As if by Phidias, or his master.
And what should I say of all else that she
Sought to conceal in vain? Naught seemed lesser.
In sum, from head to foot, the eye could see
What beauty means, in its entirety.
If by the Phrygian shepherd, Paris, she
Had been viewed, on the slopes of Mount Ida,
Would Venus have boasted of her beauty
Whom Paris judged to be the lovelier
Of the goddesses? Nor perchance would he
Have sailed to Sparta, and gained that other.
‘Fair Helen,’ he’d have cried, ‘stay there; be wise,
Love Menelaus; here’s the greater prize.’
Or if she had dwelt there, in Crotona,
Where Zeuxis made his lovely images,
When, Juno’s temple to adorn, that painter,
Viewed every naked model that might please,
And then, to compose the perfect creature,
Selected this one’s breasts, and that one’s knees;
Need he have chosen this or that to shun,
When all he sought was present there in one?
Surely, Bireno never viewed the beauty
Of all her naked form or, I am sure,
He’d never have displayed such cruelty
As to have left her on that barren shore.
That it had roused Oberto, all could see;
Love’s flame had pierced him to the very core.
He sought to fuel her hopes, as best he could,
That present ill would end in future good.
Canto XI: 73-76: He vows to return her to her proper place
He swore he would carry her to Holland,
And there restore her to her proper place,
And that the perjured traitor, once at hand,
Just and memorable sentence would face,
While with the troops he had at his command,
He’d wage fierce war on all that was most base.
Meanwhile he bade men this request address,
To find the maid a bodice and a dress.
There was no need to search beyond the isle,
To gather proper female apparel,
Since every day to feed that monster vile
Maids were brought, and theirs would do full well;
They brought a cartload in a little while,
That would suffice, as far as they could tell.
Olimpia dressed, though it yet irked the king
That he must fail to clothe her to his liking.
But ne’er fine silk nor gilded cloth, you’ll find,
Have the busy Florentines woven, ever;
Nor have the rest embroidered them and lined
Such fair designs, no matter how clever;
Nor Athene nor Hephaestus, to my mind,
Woven garments, the goddesses to cover,
Worthy to hide those limbs, that so enthralled,
And which perchance he, now and then, recalled.
In most respects, Orlando was content
To see that she had kindled such a love,
Knowing Bireno swiftly must repent
Of treacheries the Irish king could prove,
For it removed one last impediment
To his own quest, and left him free to move;
He had not sailed for Olimpia the fair,
Rather to find his love, had she been there.
Canto XI: 77-83: Orlando continues his search for Angelica
She was not on the isle now, such was clear;
Whether she had been was less apparent,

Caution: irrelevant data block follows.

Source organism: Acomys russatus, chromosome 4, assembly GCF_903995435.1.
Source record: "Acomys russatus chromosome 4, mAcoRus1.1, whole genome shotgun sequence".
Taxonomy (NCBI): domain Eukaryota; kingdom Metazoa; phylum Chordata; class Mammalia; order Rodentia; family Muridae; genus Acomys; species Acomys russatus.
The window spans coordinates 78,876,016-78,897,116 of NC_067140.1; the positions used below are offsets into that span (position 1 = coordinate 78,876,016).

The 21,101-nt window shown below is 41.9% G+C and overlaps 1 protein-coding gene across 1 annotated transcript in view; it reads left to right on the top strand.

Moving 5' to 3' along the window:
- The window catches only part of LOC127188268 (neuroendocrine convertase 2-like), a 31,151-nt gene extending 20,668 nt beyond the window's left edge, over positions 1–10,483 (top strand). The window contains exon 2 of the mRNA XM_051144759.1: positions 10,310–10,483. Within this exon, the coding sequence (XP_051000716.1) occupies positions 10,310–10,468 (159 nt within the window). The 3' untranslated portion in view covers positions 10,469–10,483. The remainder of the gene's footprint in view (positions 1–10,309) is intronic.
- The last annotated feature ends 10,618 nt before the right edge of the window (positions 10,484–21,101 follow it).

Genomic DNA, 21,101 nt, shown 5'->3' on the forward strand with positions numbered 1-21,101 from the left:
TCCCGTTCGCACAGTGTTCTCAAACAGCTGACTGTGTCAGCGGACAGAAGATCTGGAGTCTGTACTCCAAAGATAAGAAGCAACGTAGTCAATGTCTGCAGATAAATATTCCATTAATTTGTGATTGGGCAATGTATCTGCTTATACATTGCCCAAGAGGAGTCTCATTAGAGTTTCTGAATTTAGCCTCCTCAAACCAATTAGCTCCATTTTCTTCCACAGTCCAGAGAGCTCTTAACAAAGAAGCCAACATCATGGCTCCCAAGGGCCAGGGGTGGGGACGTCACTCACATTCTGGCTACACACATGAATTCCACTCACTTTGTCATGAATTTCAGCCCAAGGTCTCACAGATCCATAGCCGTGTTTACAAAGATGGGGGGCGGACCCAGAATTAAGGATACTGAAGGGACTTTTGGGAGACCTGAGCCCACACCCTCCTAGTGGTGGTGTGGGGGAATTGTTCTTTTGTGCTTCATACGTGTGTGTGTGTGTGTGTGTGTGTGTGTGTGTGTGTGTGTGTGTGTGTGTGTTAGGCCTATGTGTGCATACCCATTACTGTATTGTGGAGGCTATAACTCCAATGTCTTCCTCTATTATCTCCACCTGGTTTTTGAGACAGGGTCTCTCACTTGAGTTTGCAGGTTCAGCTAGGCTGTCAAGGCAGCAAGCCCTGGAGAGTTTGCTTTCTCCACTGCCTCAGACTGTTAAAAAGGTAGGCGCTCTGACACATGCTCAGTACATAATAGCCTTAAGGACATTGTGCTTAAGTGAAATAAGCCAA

Since all the islanders were dead, I fear,
And none left to say if she’d been present.
So, next day from that place they chose to steer
And formed a single squadron as they went.
To Ireland first Orlando sailed, perforce,
And then from there to France he set a course.
Thus, in Ireland he barely spent a day,
Resisting every plea to stay there longer,
For Amor, who precluded more delay,
Conceded naught, and his pleas were stronger.
He commended Olimpia, and did pray
Oberto to serve her, and ne’er wrong her,
Though that was little needed, since the king
Set her contentment above everything.
Oberto quickly re-equipped his army,
And then, in league with the kings of England
And Scotland, sailed to Holland swiftly,
Retook the realm for her, next in Friesland
Left the traitor naught, then, cunningly,
Stirred rebellion in Bireno’s Zealand.
To slay the captive wretch took little time,
The penalty scarce equal to the crime.
Olimpia Oberto took to wife,
And of a countess made a powerful queen.
But let us turn now from this mortal strife,
To Orlando, who night and day had been
Upon the waves, and now resumed his life
On land, in that same harbour whence, I mean,
He had set out. He, fully armed, did go
To seek his love, on Brigliadoro.
I’ve heard he spent the winter pursuing
Many a worthy deed, both brave and bold,
But as to what they were there’s no knowing;
Tis not my my fault if they remain untold,
For our knight was prompter in the doing
Of deeds than in the telling, I would hold,
And, of his actions, folk would only hear
If some faithful witness was standing near.
He passed the winter thus; yet, as before,
Of his conquests, not a word came to light;
But when in Aries (the ram that bore
Phryxus, as silently) the sun shone bright,
And kind Zephyrus returned, as of yore,
Bringing sweet spring again, then folk had sight,
With the fresh grass, and the lovely flowers,
Of Orlando’s deeds, and wondrous powers.
From hill to plain, and from field to shore,
He was journeying, in deep sadness so,
When one day, travelling the forest floor,
He heard a loud lament, and cries of woe.
He spurred his steed, drew his sword, as before,
And then, towards the sound, did swiftly go.
But I’ll defer, to another time, my tale,
Should you wish to pursue Orlando’s trail.
The End of Canto XI of ‘Orlando Furioso’